Background

Freedom of Information Act

The act allows members of the public access to information held by public authorities. It does this in two ways:

  • public authorities are required to publish certain information about their activities; and
  • members of the public are entitled to request information from public authorities.

The act covers any recorded information that is held by a public authority in England, Wales and Northern Ireland, and by UK-wide public authorities based in Scotland. We work with public authorities, government departments, police forces and other law enforcement bodies, local government, NHS, schools and colleges plus other organisations which hold information subject to the act.

There are two main ways in which the Freedom of Information Act (FOIA) leads to litigation, both of which stem from treating FOIA requests as “routine” applications which can lead to a tick box culture.

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The inappropriate release of information in response to a request – this can be catastrophic and lead to criminal prosecution, misconduct action and data protection damages claims by those whose details have been wrongly disclosed.
Failure to respond to a request either in time, fully or at all.

Our experience and expertise

Our team are well placed to cover all aspects of litigation arising from FOIA breaches. We have unparalleled knowledge and experience in representing public authorities in all of the strands of litigation which may arise from a breach and can provide a comprehensive service for HRA and linked negligence claims, misconduct, resulting criminal prosecutions and employment issues.

Reputational damage is a key consideration where a public authority requires the trust and confidence of the public to operate effectively. We have decades of experience in dealing with cases where this is a key consideration. Additionally we have a unique combination of years of experience in highly sensitive work with the handling and protection of data at its heart.

Our barristers can help change the culture of treating FOIA requests as a “routine” exercise by providing policy advice, advisory and training roles to ensure that the systems and procedures minimise risk of data breaches and mitigate damage when it occurs.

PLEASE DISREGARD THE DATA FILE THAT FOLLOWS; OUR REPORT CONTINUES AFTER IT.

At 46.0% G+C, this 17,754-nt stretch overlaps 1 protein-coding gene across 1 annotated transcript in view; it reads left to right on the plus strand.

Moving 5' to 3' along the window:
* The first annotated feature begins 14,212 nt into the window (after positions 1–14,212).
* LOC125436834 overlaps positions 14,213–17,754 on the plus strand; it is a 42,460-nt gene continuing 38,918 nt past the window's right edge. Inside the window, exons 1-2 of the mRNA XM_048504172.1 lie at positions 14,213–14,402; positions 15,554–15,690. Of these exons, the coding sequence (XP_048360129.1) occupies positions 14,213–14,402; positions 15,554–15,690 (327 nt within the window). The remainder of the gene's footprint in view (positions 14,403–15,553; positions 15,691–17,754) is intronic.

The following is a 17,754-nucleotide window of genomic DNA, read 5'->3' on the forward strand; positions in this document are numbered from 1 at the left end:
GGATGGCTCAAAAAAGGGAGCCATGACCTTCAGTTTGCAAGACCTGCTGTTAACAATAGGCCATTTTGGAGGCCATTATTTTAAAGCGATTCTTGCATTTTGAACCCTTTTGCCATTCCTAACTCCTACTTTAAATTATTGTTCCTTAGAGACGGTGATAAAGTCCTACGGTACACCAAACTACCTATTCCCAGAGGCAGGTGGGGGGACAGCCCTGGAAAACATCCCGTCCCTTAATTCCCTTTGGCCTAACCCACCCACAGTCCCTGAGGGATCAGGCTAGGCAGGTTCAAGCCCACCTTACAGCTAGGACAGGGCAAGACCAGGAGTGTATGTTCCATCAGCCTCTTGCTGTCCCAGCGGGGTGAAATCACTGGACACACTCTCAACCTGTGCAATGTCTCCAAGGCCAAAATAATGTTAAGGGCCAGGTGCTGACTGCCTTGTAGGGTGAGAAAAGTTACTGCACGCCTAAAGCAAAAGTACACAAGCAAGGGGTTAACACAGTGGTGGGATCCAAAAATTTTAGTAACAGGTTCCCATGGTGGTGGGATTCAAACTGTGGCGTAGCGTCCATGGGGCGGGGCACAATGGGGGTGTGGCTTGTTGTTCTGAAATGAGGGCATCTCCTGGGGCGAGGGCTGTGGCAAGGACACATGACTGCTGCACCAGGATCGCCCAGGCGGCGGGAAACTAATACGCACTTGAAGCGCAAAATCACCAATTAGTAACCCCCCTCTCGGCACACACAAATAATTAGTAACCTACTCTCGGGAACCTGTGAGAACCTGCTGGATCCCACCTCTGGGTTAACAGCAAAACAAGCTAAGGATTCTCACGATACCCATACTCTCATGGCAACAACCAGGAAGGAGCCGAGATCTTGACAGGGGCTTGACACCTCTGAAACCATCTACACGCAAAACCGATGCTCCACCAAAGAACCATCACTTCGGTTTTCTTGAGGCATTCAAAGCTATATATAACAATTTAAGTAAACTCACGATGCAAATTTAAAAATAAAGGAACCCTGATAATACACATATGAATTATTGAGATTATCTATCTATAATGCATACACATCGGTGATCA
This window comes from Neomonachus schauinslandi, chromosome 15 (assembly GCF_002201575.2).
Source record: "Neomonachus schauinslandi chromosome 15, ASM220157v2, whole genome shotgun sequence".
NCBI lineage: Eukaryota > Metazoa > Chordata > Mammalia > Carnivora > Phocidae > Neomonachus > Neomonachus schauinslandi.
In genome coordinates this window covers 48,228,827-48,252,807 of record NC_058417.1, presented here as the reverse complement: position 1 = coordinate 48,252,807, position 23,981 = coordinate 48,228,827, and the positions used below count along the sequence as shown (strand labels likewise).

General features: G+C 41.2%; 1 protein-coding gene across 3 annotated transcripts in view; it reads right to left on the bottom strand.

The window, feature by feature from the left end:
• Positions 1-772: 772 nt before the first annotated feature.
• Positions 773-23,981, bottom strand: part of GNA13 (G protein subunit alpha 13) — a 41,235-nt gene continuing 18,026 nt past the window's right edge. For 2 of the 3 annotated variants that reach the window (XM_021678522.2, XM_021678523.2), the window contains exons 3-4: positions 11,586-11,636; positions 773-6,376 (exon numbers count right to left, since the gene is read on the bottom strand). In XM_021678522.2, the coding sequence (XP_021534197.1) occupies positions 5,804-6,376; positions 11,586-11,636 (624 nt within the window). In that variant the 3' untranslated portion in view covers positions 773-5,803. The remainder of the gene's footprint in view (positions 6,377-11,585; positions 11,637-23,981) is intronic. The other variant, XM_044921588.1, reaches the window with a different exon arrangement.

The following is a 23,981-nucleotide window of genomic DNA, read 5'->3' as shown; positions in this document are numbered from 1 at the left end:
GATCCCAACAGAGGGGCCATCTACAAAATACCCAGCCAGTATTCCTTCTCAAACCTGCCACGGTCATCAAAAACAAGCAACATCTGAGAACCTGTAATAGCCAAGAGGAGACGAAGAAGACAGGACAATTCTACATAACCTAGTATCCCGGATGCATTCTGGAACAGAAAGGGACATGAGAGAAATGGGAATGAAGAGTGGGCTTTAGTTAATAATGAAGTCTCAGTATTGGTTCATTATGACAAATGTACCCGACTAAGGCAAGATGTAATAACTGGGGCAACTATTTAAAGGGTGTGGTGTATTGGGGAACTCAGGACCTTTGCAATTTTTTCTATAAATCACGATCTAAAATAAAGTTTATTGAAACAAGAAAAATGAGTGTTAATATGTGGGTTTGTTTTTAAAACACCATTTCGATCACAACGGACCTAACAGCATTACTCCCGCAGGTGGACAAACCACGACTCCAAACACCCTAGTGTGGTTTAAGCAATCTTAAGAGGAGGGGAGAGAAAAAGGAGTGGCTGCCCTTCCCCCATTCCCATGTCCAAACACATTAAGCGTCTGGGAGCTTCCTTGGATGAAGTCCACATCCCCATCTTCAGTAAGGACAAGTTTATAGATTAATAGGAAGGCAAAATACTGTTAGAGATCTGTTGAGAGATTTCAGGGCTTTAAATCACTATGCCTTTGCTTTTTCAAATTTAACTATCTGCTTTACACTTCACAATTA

Examples of recent Freedom of Information Act breaches

The most recent, and extremely high profile, example of a FOIA breach is the recent Police Service of Northern Ireland data breach. A FOIA request was made for broad statistical information e.g. overall numbers and percentage deployments in specific roles of officers and employees of PSNI. The information released was far too specific and included the personal details of over 4000 officers and staff. This is a significant breach and has far-reaching consequences. The security situation in Northern Ireland is such that many of those on the list will now be at physical risk of assault or death – they have Article 2 HRA claims and the costs of their protection measures will be huge. All have article 8 privacy claims which will result in damages – and there are 4,000 of them. The Chief has resigned and it is likely that those responsible for the breach will face criminal and/or disciplinary proceedings. There is justifiable concern about the adequacy of a system which allowed this disastrous breach to occur. This is a classic example of how a simple FOIA request, badly handled can have far reaching consequences. The scope for further litigation in this case is huge. Reports on 5th Sept 2023 indicated that the data breach could cost £240 million in security and legal costs. https://www.itv.com/news/utv/2023-09-05/police-data-breach-could-cost-240-million-in-security-and-legal-costs

In 2023 Norfolk and Suffolk Police forces jointly reported that the personal data of 1,230 data subjects, including victims and witnesses, was erroneously provided in response to FOIA requests between April 2021 and March 2022. A “technical issue” meant the raw data, which could be used to identify individuals and included descriptions of offenses, was included in files provided in response to requests for crime statistics between those dates. The information related to domestic abuse, sexual offenses, assaults, thefts and hate crime.

Cumbria Police experienced a huge breach of the data of all its officers and staff, when, in response to a FOIA request, it accidentally published the names and salaries of every one of its more than 2,000 employees. https://www.theguardian.com/uk-news/2023/aug/11/cumbria-police-admits-huge-breach-of-data-of-officers-and-staff. This type of breach could lead to litigation of substantial value.

Our clerking team would welcome the opportunity to talk to you about our barristers experience in this area and help you find the right people to deal with your need.

For more information please contact our clerks.

Call +44 (0) 20 7410 2000 or click here to email

Freedom of Information Act Barristers

King's Counsel

Jason Beer KC

Call 1992 | Silk 2011

Fiona Barton KC

Call 1986 | Silk 2011

Anne Studd KC

Call 1988 | Silk 2012

Francesca Whitelaw KC

Call 2003 | Silk 2023

Juniors (10+ years)

Andrew Waters

Call 1987

Russell Fortt

Call 1999

Charlotte Ventham

Call 2001

Beatrice Collier

Call 2004

Mark Thomas

Call 2006

Georgina Wolfe

Call 2006

Jonathan Dixey

Call 2007

Emma Price

Call 2007

Saara Idelbi

Call 2008

Robert Cohen

Call 2009

Robert Talalay

Call 2010

Alex Ustych

Call 2010

Catriona Hodge

Call 2012

Aaron Moss

Call 2013

Juniors (under 10 years)

John Goss

Call 2015

Peter Laverack

Call 2015

Aimee Riese

Call 2016

David Messling

Call 2017

Jennifer Wright

Call 2018

Conor Monighan

Call 2019

Paige Jones

Call 2021

Jack Palmer

Call 2022

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